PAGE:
Khasi food system gets global recognition

SHILLONG, June 25: The Khasi Food System has earned recognition in an international publication called ‘Indigenous Peoples’ food systems: Insights on sustainability and resilience from the frontline of climate change’. The book, by the Food and Agriculture Organization of the United Nations and the Alliance of Bioversity International and CIAT, was launched in a virtual event on Friday.
It analyses eight different Indigenous Peoples’ food systems in Asia, Pacific, Latin America, Arctic and Africa, and identifies threats affecting their food security and also warns about their future and the impacts their disappearance will have on humanity’s ability to adapt to climate change.
In a statement, NESFAS said that the study was conducted in Nongtraw community and facilitated by the NESFAS and TIP. It highlights the centrality of Jhum cultivation, which is a rotational form of food generation and production.
Dr Bhogtoram Mawroh, Sr. Associate at NESFAS, and co-author of the Khasi Food System chapter, presented the key findings during the virtual event.
The study shows that more than sixty per cent of the food produced is a result of Jhum cultivation and this has enabled the communities to attain autonomy in food production and more than half of the diet and income comes from the Jhum-based Indigenous Food System (IFS). The study also records more than sixty species of food plants found in Jhum cultivation. Other key findings include the role of women, which has been seen to be prominent for many years in the process of food production.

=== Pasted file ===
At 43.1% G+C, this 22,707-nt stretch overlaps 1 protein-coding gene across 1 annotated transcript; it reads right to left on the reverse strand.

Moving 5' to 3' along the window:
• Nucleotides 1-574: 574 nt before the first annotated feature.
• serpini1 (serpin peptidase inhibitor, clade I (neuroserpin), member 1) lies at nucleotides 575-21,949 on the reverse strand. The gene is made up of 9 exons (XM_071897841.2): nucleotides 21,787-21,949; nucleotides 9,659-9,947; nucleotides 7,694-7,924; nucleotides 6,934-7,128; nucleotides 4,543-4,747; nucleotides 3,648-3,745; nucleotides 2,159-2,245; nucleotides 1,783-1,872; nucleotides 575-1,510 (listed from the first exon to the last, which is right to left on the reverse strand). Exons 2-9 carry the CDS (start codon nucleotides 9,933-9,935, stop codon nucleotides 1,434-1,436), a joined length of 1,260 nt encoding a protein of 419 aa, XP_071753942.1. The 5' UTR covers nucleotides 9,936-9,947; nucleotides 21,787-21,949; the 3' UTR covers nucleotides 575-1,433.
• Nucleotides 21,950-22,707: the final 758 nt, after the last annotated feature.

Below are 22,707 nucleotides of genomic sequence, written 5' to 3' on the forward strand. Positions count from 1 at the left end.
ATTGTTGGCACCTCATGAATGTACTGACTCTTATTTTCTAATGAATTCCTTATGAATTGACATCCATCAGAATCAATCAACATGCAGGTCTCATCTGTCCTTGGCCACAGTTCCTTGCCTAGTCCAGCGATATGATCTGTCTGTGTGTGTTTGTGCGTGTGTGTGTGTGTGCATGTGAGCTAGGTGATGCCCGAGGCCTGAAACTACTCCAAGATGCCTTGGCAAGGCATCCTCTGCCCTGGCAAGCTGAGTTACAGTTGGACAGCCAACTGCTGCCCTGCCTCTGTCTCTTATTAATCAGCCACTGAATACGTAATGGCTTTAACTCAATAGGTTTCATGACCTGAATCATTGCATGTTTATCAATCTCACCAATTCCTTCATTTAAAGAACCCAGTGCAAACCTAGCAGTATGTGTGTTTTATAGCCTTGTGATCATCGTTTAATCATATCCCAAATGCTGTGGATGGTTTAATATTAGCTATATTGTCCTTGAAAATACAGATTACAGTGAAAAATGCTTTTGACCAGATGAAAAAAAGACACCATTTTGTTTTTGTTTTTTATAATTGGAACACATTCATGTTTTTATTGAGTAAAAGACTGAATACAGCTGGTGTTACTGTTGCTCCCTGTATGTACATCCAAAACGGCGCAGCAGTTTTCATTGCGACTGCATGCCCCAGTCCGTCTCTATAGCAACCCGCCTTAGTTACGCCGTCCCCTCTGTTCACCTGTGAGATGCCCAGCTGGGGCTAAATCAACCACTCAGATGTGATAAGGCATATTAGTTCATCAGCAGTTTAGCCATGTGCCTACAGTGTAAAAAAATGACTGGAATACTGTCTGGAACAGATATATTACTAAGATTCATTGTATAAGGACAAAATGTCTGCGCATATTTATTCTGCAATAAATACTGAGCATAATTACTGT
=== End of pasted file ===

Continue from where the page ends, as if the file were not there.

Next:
The chapter for the Khasi Food System is titled ‘Treasures from shifting cultivation in the Himalaya’s evergreen forest — Jhum, fishing and gathering food system of the Khasi people in Meghalaya, India’, authored by community members of Nongtraw village, Meghalaya, NESFAS team — Bhogtoram Mawroh, Ruth Sohtun, Pius Ranee, Melari Nongrum, besides Phrang Roy, coordinator, TIP and founding chair, NESFAS, along with Gennifer Meldrum, Alliance of Bioversity International and CIAT, Rome, Italy.
Addressing the event, Mawroh said, “North East India and Meghalaya in particular still maintain strong indigenous food systems. However, this is coming under increasing threat. The study helps in shedding light on the sustainability of the Indigenous Peoples’ food systems and bringing out lessons for resilience and sustainability of the food systems in general. These will help policy-makers around the globe to customise their own policies on food for sustainable development.”
Severe food insecurity is nonexistent, and Nongtraw being one of our strong partner communities has come out as an example to demonstrate that indigenous food systems, such as the Jhum cultivation, have a very important role to play in achieving the target of Zero Hunger, NESFAS said.

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